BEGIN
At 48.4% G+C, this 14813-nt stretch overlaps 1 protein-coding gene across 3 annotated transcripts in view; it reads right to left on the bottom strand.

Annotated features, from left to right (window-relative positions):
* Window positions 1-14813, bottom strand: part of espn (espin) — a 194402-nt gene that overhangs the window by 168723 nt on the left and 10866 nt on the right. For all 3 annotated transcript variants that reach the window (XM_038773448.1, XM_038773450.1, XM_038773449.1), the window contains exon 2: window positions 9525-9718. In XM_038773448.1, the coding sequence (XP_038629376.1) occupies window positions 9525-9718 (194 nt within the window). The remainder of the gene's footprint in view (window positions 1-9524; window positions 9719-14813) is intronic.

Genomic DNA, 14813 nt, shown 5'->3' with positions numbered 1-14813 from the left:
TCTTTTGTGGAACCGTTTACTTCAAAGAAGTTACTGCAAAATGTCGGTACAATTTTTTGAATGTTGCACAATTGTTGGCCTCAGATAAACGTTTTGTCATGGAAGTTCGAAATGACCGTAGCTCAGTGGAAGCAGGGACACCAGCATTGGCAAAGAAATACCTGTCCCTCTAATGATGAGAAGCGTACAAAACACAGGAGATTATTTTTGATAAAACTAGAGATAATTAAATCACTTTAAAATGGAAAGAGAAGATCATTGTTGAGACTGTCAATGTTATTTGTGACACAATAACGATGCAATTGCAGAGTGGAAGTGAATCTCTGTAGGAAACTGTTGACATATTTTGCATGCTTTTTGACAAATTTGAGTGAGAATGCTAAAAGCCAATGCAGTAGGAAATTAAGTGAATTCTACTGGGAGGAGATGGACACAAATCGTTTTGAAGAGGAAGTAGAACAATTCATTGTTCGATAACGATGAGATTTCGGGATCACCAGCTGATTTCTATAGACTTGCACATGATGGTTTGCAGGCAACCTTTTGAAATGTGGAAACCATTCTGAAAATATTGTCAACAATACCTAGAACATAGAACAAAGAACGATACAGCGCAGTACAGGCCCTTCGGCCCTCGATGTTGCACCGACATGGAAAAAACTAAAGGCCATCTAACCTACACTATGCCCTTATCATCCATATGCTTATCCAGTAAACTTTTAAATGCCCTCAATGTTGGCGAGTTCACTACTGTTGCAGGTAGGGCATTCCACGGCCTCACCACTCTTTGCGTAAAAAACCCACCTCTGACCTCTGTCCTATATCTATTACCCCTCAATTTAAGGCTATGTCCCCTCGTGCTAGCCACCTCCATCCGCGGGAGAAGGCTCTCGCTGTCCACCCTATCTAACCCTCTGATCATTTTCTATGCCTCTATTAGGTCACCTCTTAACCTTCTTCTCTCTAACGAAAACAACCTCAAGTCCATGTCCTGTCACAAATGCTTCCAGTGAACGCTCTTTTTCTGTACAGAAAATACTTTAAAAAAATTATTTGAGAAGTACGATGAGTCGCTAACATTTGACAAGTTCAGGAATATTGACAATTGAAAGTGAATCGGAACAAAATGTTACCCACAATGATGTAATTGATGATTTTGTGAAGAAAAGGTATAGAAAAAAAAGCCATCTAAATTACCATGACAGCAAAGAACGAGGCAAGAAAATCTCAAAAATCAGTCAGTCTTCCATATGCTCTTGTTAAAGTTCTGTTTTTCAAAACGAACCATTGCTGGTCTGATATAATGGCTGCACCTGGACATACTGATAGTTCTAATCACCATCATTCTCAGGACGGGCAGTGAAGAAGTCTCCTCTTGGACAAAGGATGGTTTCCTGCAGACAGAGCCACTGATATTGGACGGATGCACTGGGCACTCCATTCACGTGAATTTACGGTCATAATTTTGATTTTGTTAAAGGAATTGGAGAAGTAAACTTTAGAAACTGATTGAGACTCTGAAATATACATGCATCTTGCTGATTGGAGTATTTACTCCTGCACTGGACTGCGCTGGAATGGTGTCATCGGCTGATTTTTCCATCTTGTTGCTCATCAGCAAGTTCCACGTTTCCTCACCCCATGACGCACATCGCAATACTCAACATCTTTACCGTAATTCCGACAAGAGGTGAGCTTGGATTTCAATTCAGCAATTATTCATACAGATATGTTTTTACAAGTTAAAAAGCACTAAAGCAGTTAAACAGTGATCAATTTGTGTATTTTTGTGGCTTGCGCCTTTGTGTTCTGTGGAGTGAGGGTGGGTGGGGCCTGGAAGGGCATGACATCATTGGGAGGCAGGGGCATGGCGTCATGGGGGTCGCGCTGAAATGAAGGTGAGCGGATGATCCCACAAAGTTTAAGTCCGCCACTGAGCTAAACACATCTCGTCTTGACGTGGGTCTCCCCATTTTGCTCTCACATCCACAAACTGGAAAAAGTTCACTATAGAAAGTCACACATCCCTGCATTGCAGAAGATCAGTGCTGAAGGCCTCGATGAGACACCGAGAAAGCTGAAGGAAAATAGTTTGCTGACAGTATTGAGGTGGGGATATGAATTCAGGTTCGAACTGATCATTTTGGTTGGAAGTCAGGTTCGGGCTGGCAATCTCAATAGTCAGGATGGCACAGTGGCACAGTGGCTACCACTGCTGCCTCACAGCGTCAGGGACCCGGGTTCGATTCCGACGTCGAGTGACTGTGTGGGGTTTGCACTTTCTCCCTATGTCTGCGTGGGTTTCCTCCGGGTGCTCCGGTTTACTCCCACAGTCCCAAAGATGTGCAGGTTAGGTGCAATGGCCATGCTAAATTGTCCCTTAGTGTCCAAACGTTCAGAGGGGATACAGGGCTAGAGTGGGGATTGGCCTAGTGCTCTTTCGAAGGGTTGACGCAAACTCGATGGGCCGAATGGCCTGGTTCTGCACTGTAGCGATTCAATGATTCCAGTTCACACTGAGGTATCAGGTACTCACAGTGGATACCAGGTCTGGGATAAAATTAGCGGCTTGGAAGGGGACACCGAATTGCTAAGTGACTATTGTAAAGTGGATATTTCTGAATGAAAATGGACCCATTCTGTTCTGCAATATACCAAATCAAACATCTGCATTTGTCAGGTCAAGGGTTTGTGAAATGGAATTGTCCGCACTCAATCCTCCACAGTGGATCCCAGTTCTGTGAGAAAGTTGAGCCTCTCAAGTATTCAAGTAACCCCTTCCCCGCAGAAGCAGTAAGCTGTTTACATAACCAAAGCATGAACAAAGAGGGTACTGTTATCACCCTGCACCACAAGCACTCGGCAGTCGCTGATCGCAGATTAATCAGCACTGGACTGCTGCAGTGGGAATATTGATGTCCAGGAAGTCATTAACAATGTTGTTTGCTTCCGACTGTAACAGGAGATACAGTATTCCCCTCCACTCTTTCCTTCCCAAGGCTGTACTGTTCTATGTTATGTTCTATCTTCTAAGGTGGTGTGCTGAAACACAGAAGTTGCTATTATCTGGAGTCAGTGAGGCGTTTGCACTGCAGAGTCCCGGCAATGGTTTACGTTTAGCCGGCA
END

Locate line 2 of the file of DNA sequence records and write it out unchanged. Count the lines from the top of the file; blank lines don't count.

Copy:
Annotated features, from left to right (window-relative positions):